Practicing The Jhanas: Traditional Concentration Meditation as presented by the Venerable Pa Auk Sayadaw
Authors: Stephen Snyder & Tina Rasmussen
Publisher: Shambhala Publications Inc., 2009
Well, I first wanted to check this book out because I wanted to know more about the Jhanas (I’m reading up on different approaches to meditation, as it’s something I will be incorporating into my practice soon). Unfortunately, I should have picked up Knowing and Seeing by the Ven. Pa Auk Sayadaw if that’s what I wanted. Practicing the Jhanas serves as sort of a companion to that book. Even though I hit a road bump before I even started reading the book, I soon found that I was in for a real treat. The book is the authors direct experience of practicing the jhanas (they studied with Ven. Pa Auk Sayadaw – sort of the world’s current expert on the jhanas), and doesn’t delve into the back story or more substance about what the jhanas are. This is a good thing though. The book remains focused on one thing, providing you with a practical guide and companion while practicing jhana meditation. Would I recommend this book? Absolutely. Not only is it filled with constructive and useful information, it is also written well. The authors have used a tone that is warm, soft, and relaxing. It’s like they are there in the room with you, guiding you with their practical experience in a tone reminiscent of a mother soothing their child.
This book lays out nearly everything you would need to know when practicing the Jhanas, and makes for a great companion. But that’s why it isn’t especially useful to me at this point in my practice, as I’m not currently meditating( though that will be changing sometime in the next year). Also, the authors do stress the importance of using extended meditation retreats (nearly impossible in my financial and life state) to be able to master the jhanas. At first my reactionary mind cried out “elitists!”, but then I realized how correct they are. I can’t imagine even attempting to master the jhanas while meditating at home for an hour or so a day. In fact, they pretty much say that would be fairly impossible, and they’re right. Mastering the jhanas means being able to enter the jhanas in order quickly and thoroughly, something that may take a few hours to complete. They also emphasise that while on retreat, there really shouldn’t be any break in concentration. Even in between the sittings, while eating, showering or whatever, one should continually try to focus on the Anapana spot (this is central to samatha practice). In short, it takes a lot of work and skillful effort.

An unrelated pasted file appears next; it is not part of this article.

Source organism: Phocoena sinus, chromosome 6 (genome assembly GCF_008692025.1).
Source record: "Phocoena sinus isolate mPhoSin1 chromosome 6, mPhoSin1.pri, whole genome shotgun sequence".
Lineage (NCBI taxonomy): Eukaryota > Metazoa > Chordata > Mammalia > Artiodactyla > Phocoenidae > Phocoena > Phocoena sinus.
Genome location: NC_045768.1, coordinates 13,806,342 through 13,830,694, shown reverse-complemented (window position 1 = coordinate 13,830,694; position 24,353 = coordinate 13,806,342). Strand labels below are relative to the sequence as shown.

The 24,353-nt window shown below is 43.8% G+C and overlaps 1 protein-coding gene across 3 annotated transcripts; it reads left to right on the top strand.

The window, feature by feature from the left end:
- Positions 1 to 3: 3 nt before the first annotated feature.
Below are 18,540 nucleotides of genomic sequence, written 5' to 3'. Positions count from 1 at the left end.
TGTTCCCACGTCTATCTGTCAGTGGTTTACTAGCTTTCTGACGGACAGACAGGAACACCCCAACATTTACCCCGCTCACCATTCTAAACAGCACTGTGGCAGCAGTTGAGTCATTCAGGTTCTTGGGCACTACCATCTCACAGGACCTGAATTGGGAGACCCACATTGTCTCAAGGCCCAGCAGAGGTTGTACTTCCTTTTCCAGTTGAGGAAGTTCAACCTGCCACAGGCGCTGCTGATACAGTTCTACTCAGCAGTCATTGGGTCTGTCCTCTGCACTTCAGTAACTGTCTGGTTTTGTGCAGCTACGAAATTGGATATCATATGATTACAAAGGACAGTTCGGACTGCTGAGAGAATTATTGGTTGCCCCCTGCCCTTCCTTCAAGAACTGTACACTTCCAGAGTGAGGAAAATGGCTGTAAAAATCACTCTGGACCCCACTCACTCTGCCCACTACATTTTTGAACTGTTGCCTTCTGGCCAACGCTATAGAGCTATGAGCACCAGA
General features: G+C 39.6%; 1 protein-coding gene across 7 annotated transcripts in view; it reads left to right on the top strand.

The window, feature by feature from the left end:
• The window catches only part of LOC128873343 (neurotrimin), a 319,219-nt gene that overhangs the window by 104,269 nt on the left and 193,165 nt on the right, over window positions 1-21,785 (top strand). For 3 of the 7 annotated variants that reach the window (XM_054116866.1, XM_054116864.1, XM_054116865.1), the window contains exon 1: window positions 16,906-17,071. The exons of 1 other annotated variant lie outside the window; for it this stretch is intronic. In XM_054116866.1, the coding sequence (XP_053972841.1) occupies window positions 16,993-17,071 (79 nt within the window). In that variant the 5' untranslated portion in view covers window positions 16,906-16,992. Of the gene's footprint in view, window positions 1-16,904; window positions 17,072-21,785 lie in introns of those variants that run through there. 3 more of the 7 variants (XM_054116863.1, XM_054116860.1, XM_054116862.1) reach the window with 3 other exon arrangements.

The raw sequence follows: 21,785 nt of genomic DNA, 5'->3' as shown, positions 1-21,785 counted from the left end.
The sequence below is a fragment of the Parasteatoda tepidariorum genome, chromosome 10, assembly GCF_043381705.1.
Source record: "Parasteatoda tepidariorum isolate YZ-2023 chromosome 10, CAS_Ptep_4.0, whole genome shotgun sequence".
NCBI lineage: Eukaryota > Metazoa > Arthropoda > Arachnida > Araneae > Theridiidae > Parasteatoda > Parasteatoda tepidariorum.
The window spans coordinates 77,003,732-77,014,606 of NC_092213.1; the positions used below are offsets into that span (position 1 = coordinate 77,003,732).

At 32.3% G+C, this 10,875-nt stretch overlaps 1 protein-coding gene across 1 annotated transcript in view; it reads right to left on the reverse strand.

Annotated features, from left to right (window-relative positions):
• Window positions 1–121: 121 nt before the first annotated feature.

As a “Dharma Noob”, I thought it would be helpful to share an “ah-ha!” moment I had from each book I review. For this book, it came in the 2nd chapter when the authors write “Common knowledge of absorptions in the Buddha’s day may have minimized the need for him to give detailed instructions on jhanas, as people of his time were likely to be quite familiar with the instructions.”
I never really considered this before, but it makes total sense. This led to all kinds of questions in my mind. How much information was never written down or transmitted simply because it was common knowledge to the audience at hand? How much have we lost over time?
Anyway, I recommend this book to anyone that wants to practice samatha meditation and work with jhana absorption. However, if you’re just looking for information on samatha meditation or the jhanas, this book isn’t for you.